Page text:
‘“Whoever said beggars can’t be choosers,” my grandfather would remark when she was out of earshot, “never met your mother.”’
Jean Russo was a single mother in the 1950s, badly paid and living with her only son, Richard, in the upstairs apartment of her parents’ home on Helwig Street in Gloversville, New York.
When Richard left for University, Jean saw her chance to escape a dead-end town in search of a better life elsewhere. So began a series of ill-conceived adventures, as ambitious son and restless mother strove to find somewhere to belong.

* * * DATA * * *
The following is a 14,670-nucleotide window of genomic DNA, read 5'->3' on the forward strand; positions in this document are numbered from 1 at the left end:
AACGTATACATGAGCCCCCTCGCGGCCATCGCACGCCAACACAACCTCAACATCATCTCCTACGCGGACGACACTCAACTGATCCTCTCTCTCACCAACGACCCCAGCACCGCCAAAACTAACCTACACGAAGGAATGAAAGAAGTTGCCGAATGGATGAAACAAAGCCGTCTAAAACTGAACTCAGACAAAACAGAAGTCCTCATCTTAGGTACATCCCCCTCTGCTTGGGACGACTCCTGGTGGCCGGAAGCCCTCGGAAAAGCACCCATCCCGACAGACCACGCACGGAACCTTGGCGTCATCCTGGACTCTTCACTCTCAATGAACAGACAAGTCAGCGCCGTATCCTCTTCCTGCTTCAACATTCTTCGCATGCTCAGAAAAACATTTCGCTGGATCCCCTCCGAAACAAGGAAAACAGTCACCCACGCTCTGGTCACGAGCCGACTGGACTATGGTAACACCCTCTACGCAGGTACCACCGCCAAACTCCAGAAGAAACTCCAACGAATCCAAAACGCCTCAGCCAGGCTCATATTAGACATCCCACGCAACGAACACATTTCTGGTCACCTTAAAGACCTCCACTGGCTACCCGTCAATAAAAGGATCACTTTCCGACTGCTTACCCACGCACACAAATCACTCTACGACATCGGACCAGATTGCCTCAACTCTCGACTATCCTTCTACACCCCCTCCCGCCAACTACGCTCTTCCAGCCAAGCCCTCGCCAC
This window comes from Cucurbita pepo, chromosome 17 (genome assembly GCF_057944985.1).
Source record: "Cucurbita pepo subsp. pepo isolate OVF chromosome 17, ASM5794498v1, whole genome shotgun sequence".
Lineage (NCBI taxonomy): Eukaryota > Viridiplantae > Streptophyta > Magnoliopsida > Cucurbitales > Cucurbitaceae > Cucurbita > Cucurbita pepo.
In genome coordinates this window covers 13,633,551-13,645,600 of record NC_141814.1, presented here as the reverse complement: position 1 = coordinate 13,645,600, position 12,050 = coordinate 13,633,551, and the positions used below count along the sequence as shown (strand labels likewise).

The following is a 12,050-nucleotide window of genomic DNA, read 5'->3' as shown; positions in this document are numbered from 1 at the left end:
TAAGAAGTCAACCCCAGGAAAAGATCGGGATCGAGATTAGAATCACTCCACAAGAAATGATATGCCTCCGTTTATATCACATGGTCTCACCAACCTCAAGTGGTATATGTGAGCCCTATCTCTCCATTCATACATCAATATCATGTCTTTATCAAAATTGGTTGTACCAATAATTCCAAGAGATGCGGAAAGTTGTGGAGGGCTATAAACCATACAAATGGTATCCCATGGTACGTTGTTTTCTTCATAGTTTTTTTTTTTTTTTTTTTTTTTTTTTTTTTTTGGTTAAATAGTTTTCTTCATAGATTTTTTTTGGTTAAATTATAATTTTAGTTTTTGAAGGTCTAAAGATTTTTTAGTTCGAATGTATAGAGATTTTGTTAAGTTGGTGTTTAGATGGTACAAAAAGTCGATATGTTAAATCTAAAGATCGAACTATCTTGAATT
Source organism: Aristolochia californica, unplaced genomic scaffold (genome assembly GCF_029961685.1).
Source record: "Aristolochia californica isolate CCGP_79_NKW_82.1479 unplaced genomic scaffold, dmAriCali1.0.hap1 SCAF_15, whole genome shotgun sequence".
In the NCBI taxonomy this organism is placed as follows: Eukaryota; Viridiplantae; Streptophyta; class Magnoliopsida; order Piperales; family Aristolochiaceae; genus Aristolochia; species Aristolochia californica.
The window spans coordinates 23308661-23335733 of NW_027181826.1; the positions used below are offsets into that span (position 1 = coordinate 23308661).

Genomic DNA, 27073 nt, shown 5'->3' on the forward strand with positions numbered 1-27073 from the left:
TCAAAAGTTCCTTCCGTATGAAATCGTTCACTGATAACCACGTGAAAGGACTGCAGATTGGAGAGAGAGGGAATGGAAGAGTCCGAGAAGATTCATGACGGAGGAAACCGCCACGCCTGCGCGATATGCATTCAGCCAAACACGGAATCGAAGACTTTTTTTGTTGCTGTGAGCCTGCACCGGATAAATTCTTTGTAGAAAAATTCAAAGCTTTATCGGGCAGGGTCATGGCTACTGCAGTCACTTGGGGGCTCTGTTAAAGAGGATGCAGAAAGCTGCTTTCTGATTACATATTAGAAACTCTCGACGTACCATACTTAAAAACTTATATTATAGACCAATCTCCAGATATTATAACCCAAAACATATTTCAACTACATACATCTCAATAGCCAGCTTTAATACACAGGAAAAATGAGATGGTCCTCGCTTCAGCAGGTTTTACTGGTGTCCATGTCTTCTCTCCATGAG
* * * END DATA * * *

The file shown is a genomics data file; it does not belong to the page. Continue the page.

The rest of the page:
Hilarious and heartbreaking, a story of growing up and of growing old, of becoming a man whilst remaining a son, of thinking that the grass is greener somewhere else, but knowing that going home is inevitable: On Helwig Street is a poignant tribute to a complicated mother and a brilliant evocation of mid-century America.
This is a small masterpiece
An absorbing memoir of a town, a family, and an artist – one in which only the artist has reached his potential. Sharply observed, emotionally true and metaphorically rich
I loved this very affectionate and haunting portrayal of Russo’s mother and the glove-making world gone by. The man as a boy watching his own mother’s helpless and scattered journey through her illness, describing in touching detail what the boy knew but only the man can say. It reminds me of the power that a personal story can have
A beautifully executed book easeful and lucid in tone but spiked with a few telling moments of observation, humour and violence